Virgin Galactic Leaves Disaster Behind in Race to Space
(Bloomberg) -- In its third supersonic test flight, Virgin Galactic finally hit the mesosphere en route to its goal: suborbital weightlessness. The mesosphere is above the stratosphere and extends to about 50 miles altitude—just beyond which scientists say is the border between atmosphere and space.
On Thursday, Virgin’s VSS Unity spacecraft reached almost 171,000 feet and a speed of Mach 2.5 (more than 1,900 mph), thanks to a 42-second rocket-engine burn. It’s the latest step upward as Virgin Galactic pushes each flight to greater altitudes and speeds, and founder Richard Branson looks to stay relevant as billionaire brethren Elon Musk and Jeff Bezos build their own space empires.
The VSS Unity is dropped from a carrier aircraft at about 50,000 feet and then ignites the rocket, sending the craft on a vertical tear. At some point, a 60-second burn will take the craft all the way to space, ferrying customers who have paid $250,000 for the unique thrill ride.
When will that happen? The company isn’t saying, but Branson’s latest prediction of personally boarding a flight this year isn’t likely. Still, said Chief Executive Officer George Whitesides, “it’s getting real, as I like to say to everybody in Mojave.”
It’s in that California desert town where Virgin Galactic performs the test flights and its sister operation, Spaceship Co., is building additional spacecraft for the business.
“We’re making really great progress,” Whitesides said via telephone shortly after the flight. “How far we are by the end of the year … I don’t make a firm projection on the start of commercial service.”
While Musk’s SpaceX and Bezos’ Blue Origin get all the attention, Virgin Galactic, which calls itself the world’s “first commercial spaceline,” has made progress since a 2014 disaster, finishing a series of seven glide flights in January before moving to its powered test-flight program in early April.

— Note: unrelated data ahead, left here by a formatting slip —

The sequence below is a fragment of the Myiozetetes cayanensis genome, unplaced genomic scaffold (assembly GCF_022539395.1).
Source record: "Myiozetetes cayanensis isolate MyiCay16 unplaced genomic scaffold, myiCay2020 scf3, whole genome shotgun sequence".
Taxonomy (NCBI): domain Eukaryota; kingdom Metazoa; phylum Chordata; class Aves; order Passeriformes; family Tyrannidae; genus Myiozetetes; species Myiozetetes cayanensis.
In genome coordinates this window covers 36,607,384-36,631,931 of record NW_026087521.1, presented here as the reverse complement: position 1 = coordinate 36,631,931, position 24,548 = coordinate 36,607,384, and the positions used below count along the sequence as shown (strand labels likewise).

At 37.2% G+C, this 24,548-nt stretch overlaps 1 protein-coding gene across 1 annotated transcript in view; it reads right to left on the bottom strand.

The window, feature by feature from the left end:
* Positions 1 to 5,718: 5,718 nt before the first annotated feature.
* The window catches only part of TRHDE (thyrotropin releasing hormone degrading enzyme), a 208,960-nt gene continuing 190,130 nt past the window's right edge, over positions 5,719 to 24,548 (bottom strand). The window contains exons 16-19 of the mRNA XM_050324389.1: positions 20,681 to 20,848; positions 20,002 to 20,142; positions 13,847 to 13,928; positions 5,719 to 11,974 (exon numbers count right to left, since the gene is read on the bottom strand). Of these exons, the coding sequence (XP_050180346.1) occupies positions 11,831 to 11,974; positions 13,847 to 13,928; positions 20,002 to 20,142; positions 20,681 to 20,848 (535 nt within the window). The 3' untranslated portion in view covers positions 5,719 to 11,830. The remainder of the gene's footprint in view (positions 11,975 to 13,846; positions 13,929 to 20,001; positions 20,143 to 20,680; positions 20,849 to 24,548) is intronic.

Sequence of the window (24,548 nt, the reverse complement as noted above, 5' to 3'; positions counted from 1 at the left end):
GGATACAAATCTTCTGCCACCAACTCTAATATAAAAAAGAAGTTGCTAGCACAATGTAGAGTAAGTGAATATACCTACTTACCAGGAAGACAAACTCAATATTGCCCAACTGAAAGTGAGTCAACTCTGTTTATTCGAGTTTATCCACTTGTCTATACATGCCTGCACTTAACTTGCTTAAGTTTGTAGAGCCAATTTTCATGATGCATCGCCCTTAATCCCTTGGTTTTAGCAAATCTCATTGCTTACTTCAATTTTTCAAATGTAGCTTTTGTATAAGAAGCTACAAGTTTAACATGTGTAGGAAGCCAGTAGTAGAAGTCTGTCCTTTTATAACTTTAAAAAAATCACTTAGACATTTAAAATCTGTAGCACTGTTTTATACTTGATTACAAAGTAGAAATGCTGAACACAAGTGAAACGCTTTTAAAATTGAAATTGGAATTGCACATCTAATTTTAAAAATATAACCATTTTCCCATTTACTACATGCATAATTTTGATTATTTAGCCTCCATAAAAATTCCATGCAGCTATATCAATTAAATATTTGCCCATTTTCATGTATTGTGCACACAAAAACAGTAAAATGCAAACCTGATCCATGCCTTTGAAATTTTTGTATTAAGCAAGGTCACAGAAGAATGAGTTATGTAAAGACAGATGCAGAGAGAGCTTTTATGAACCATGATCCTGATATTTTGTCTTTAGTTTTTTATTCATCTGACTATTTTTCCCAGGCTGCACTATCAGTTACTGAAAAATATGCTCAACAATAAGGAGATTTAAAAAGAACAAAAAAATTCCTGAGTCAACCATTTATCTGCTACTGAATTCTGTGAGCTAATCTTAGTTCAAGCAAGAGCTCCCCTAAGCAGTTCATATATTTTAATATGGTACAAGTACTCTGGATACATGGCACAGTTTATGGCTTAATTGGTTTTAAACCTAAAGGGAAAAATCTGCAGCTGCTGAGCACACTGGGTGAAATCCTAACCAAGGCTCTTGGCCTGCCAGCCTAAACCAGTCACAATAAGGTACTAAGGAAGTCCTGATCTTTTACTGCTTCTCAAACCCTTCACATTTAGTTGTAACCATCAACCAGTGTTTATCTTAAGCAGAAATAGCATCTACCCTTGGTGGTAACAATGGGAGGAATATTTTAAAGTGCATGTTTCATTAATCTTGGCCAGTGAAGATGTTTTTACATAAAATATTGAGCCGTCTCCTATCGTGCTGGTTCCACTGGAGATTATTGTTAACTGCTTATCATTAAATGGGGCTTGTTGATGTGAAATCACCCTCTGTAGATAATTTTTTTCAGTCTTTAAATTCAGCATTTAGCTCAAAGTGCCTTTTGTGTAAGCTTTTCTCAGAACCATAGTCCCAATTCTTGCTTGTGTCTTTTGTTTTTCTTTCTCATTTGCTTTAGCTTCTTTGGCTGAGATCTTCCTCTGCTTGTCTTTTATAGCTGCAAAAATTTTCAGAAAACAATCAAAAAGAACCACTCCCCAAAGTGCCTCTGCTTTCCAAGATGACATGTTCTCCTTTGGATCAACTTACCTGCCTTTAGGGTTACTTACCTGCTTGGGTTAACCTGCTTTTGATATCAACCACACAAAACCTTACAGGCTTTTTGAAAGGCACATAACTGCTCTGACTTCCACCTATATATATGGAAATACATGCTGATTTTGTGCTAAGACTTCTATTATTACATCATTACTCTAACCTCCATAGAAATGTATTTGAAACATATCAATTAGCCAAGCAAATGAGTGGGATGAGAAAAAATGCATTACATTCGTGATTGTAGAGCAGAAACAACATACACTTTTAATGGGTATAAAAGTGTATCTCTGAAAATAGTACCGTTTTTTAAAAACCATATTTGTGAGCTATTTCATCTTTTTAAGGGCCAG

The company is gradually extending the duration of each test flight as it edges closer to the full rocket burn, aimed at taking the Unity to its ultimate altitude of around 359,000 feet. The Unity’s prior test flight, in late May, reached 114,500 feet.
Virgin Galactic, which Branson formed in 2004, has hired about 100 people at Spaceport America, its future launch site and company headquarters north of Las Cruces, New Mexico, Whitesides said. Spaceship Co. employs about 500 in California.
Branson signed an agreement on July 6 with Italian officials to bring a Virgin Galactic launch operation to a planned spaceport in southern Italy. The company hopes to establish several operations, in Europe, the Middle East and Asia, the CEO said.
Virgin Galactic has been looking to recover after a fatal crash in October 2014 of its original SpaceShipTwo, which broke apart during a test flight. The company then redesigned key aspects of the craft. Last year, Saudi Arabia’s Public Investment Fund invested $1 billion into Virgin Group’s three U.S.-based space companies: Virgin Galactic, Spaceship Co. and Virgin Orbit.
Whenever it’s ready to welcome passengers to southern New Mexico, Virgin plans to set up a lottery to help sort the initial group of 100 customers—whom it calls “founders”—into a flight order. The company has a roster of about 800 and isn’t currently selling tickets. Whitesides and his wife, Loretta, are among the first 100.
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